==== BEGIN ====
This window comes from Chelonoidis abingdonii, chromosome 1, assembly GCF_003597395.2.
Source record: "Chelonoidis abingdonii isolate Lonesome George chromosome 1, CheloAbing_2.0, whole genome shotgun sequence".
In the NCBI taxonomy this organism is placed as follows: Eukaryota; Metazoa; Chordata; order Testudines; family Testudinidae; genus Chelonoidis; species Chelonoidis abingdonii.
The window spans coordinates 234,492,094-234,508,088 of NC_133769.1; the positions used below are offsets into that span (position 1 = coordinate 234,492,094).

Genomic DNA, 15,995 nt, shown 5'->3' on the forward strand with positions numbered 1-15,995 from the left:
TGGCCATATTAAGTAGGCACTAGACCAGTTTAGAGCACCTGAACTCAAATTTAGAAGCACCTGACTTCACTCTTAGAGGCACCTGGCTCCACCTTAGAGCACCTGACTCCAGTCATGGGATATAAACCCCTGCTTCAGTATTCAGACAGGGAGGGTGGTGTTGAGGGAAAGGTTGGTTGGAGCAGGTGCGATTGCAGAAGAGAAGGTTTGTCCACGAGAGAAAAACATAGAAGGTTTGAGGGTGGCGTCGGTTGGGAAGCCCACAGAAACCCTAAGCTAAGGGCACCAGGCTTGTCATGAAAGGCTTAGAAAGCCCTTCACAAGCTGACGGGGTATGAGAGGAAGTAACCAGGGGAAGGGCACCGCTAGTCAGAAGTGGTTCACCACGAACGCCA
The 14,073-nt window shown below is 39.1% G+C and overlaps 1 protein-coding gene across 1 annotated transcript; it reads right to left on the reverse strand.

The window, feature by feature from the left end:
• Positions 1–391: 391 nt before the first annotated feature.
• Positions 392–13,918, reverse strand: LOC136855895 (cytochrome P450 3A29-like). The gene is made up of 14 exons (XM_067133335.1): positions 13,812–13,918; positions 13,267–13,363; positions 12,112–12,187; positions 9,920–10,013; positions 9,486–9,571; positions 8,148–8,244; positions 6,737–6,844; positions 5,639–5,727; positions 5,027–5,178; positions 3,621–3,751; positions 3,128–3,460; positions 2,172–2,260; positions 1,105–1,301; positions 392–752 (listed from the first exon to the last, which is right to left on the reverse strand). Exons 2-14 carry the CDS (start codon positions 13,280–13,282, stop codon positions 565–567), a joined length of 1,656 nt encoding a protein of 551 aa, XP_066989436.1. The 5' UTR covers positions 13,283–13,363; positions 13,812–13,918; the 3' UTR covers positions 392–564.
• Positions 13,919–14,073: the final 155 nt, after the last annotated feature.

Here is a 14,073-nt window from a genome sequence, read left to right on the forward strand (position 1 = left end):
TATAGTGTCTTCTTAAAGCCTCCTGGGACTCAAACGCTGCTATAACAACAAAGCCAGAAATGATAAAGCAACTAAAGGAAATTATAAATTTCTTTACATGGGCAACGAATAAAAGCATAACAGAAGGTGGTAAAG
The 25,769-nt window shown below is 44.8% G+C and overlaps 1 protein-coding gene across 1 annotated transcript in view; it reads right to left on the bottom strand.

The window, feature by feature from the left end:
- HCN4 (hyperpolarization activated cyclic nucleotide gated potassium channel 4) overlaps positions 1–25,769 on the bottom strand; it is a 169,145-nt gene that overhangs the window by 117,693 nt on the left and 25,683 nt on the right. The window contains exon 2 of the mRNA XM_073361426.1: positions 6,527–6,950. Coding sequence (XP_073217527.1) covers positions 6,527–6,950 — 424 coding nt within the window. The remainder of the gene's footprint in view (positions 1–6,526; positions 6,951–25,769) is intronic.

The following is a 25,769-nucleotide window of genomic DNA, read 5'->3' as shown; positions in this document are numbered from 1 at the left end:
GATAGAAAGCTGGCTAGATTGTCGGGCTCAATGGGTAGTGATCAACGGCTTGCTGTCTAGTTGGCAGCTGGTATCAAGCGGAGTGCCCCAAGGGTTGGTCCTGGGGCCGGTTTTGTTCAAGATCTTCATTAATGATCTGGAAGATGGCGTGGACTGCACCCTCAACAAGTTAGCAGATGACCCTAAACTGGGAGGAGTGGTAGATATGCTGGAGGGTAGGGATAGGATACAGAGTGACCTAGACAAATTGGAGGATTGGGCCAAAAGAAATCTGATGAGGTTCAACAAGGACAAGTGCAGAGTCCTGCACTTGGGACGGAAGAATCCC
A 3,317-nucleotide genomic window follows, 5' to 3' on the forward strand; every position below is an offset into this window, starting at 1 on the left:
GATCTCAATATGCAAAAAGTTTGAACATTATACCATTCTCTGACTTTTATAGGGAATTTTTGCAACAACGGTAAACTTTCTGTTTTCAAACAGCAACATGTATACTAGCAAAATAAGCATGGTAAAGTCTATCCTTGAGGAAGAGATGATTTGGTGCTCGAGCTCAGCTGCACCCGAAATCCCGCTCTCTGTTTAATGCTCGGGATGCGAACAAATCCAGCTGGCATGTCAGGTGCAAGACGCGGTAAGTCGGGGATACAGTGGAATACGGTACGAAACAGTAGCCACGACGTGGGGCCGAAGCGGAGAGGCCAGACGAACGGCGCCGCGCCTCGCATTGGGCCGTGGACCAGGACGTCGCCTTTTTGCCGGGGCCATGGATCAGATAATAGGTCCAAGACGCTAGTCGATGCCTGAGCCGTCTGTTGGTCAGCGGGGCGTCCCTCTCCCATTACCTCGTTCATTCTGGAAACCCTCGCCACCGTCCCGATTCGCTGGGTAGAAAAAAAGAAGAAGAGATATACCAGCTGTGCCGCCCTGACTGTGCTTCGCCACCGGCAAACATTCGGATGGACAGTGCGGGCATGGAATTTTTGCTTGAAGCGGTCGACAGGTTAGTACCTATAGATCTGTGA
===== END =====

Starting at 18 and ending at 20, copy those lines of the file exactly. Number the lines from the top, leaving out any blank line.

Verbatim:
GATAGAAAGCTGGCTAGATTGTCGGGCTCAATGGGTAGTGATCAACGGCTTGCTGTCTAGTTGGCAGCTGGTATCAAGCGGAGTGCCCCAAGGGTTGGTCCTGGGGCCGGTTTTGTTCAAGATCTTCATTAATGATCTGGAAGATGGCGTGGACTGCACCCTCAACAAGTTAGCAGATGACCCTAAACTGGGAGGAGTGGTAGATATGCTGGAGGGTAGGGATAGGATACAGAGTGACCTAGACAAATTGGAGGATTGGGCCAAAAGAAATCTGATGAGGTTCAACAAGGACAAGTGCAGAGTCCTGCACTTGGGACGGAAGAATCCC
A 3,317-nucleotide genomic window follows, 5' to 3' on the forward strand; every position below is an offset into this window, starting at 1 on the left:
GATCTCAATATGCAAAAAGTTTGAACATTATACCATTCTCTGACTTTTATAGGGAATTTTTGCAACAACGGTAAACTTTCTGTTTTCAAACAGCAACATGTATACTAGCAAAATAAGCATGGTAAAGTCTATCCTTGAGGAAGAGATGATTTGGTGCTCGAGCTCAGCTGCACCCGAAATCCCGCTCTCTGTTTAATGCTCGGGATGCGAACAAATCCAGCTGGCATGTCAGGTGCAAGACGCGGTAAGTCGGGGATACAGTGGAATACGGTACGAAACAGTAGCCACGACGTGGGGCCGAAGCGGAGAGGCCAGACGAACGGCGCCGCGCCTCGCATTGGGCCGTGGACCAGGACGTCGCCTTTTTGCCGGGGCCATGGATCAGATAATAGGTCCAAGACGCTAGTCGATGCCTGAGCCGTCTGTTGGTCAGCGGGGCGTCCCTCTCCCATTACCTCGTTCATTCTGGAAACCCTCGCCACCGTCCCGATTCGCTGGGTAGAAAAAAAGAAGAAGAGATATACCAGCTGTGCCGCCCTGACTGTGCTTCGCCACCGGCAAACATTCGGATGGACAGTGCGGGCATGGAATTTTTGCTTGAAGCGGTCGACAGGTTAGTACCTATAGATCTGTGA